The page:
A commentary on Korean global business and popular culture.
Tuesday, April 05, 2016
Everything Korea, April 4 Episode: Korean Workplace Woes
A recent Korean workplace survey discovered that more than nine out of 10 Korean workers have not been entirely honest, especially with their bosses.
The survey asked where and when they avoid the telling the truth in day-to-day work and the most frequent answer was "in front of the boss."
More so, the study uncovered this meant saying “Yes” to their boss’ requests, even when they were unreasonable.
Asked how they felt after, 46.15 percent surveyed said, "The situation left me no other choices."
Being less than truthful does have repercussions for those working in Korean companies, both in Korea and for their overseas operation. In many cases, working level teams have deep insights into the challenges and reality of the business. In a transparent work environment answering truthfully is an expectation as well as sharing the good or bad. Saying “Yes” when they know it can impact operations forces many Korean to make a decision they know is not in the best interest of the company. Seeing no recourse they can only hope for a positive outcome.
So where’s the impasse?
From a cultural perspective, for Korean saying “No” to any senior, family or work, is at the core very difficult. More so, with fears of losing their job and/ or being seen as not being a team player many as noted above see no options other than saying “Yes.”
In fact, I have been told its rare for someone in the Korean workplace to be fired, even if they make a mistake, when they have been long seen as positive and supportive of leadership—in contrast to workers who push back or are seen as less than supportive.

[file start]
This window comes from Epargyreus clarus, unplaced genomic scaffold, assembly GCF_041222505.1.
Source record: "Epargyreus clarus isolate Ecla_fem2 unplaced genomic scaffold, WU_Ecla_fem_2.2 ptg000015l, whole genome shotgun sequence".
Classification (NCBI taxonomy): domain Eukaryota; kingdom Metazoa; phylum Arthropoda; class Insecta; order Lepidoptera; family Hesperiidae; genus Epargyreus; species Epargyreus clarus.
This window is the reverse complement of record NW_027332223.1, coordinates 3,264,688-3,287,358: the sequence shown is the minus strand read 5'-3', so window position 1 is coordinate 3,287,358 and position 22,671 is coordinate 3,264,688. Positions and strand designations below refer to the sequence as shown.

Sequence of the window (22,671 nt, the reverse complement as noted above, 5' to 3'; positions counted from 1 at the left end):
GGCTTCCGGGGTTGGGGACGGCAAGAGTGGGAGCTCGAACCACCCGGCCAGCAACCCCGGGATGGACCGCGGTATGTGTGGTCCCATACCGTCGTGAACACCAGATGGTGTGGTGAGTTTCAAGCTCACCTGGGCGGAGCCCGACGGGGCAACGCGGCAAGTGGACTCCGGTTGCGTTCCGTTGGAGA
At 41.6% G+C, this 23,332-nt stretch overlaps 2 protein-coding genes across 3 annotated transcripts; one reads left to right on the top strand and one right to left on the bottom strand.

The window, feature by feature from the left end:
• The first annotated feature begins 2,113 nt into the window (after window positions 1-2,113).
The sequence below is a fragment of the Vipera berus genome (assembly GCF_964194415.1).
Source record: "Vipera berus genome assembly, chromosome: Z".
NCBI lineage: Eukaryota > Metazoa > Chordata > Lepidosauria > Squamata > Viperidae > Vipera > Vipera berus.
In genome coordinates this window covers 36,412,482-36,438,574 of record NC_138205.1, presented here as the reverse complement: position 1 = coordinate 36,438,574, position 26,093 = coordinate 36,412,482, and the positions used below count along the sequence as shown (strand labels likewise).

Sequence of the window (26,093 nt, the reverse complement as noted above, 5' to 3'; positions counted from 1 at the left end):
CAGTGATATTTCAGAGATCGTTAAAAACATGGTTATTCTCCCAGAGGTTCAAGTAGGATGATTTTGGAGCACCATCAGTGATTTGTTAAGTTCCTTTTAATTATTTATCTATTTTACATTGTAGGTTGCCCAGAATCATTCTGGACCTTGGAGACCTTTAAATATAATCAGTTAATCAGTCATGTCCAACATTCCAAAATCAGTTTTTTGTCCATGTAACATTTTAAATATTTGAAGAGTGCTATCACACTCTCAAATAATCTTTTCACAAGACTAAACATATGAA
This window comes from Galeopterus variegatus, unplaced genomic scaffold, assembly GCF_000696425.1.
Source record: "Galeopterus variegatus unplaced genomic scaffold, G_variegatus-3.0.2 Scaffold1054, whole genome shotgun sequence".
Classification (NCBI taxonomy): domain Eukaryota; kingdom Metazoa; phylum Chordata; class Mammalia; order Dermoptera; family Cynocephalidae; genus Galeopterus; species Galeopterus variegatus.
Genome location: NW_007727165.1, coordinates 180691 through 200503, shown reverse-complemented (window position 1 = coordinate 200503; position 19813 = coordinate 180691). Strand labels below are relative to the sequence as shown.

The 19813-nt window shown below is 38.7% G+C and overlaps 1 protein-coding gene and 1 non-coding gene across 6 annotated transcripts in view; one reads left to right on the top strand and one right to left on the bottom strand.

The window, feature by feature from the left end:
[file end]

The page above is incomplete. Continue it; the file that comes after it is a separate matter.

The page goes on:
In fact, there are alternatives when confronted with a situation where ones does not agree or cannot answer with “Yes.” The best option is in many cases to say nothing—and hope the senior can read facial expression.
We call this ability “nunchi” and more specifically it is a non-verbal tool for looking into the eyes for insights. As Koreans tend to have rather stoic and solemn faces in business situations, eye contact in contrast can convey emotional messages.
Two personal example of “nunchi.”
The first occurred many years ago when I working with a senior Korean. He asked why I was not using a certain title. Although I had been informed of the promotion, I had yet (after some months) received a formal notification. Now knowing the senior was the one who’s responsibility to issue the document, and instead of saying “No” I had not received, I stood silent. He stared deeply at me for a moment, then realized he had failed to send the notification, and nodded. A few days later the formal document arrived in the mail.
The second example arose when meeting with Korean leadership. I was questioned on why I had not confirmed attending an upcoming major organizational event. A little puzzled and having no knowledge of the event, I went on to explain I had yet to received any correspondence. I could tell by the Korean senior’s first reaction, his thought was if I was telling the truth, and if in fact I had received the announcement. Starring at me for a moment—eye to eye, he then smiled and hoped I could attend with such late notice. To this day, I vividly recall the deep gaze into my eyes in this first hand experience into “nunchi.”
One more alternative…
In addition to seniors skilled in reading non-verbal signals of their team, after hours meetings do provide a venue for teams to share their concerns in a less stressful and informal setting—more so after a few rounds of drinks. In many cases, seniors recognize their teams may be less than truthful in the workplace out of fear of reprisal or not being seen as a team player. Wise leaders leverage alcohol’s effect in probing for their teams true feeling on matters… something I have witnessed first-hand on a number of occasions.
For questions raised in this commentary, Stacey, my personal assistant email@example.com can coordinate a time for us to chat by phone or handle by email.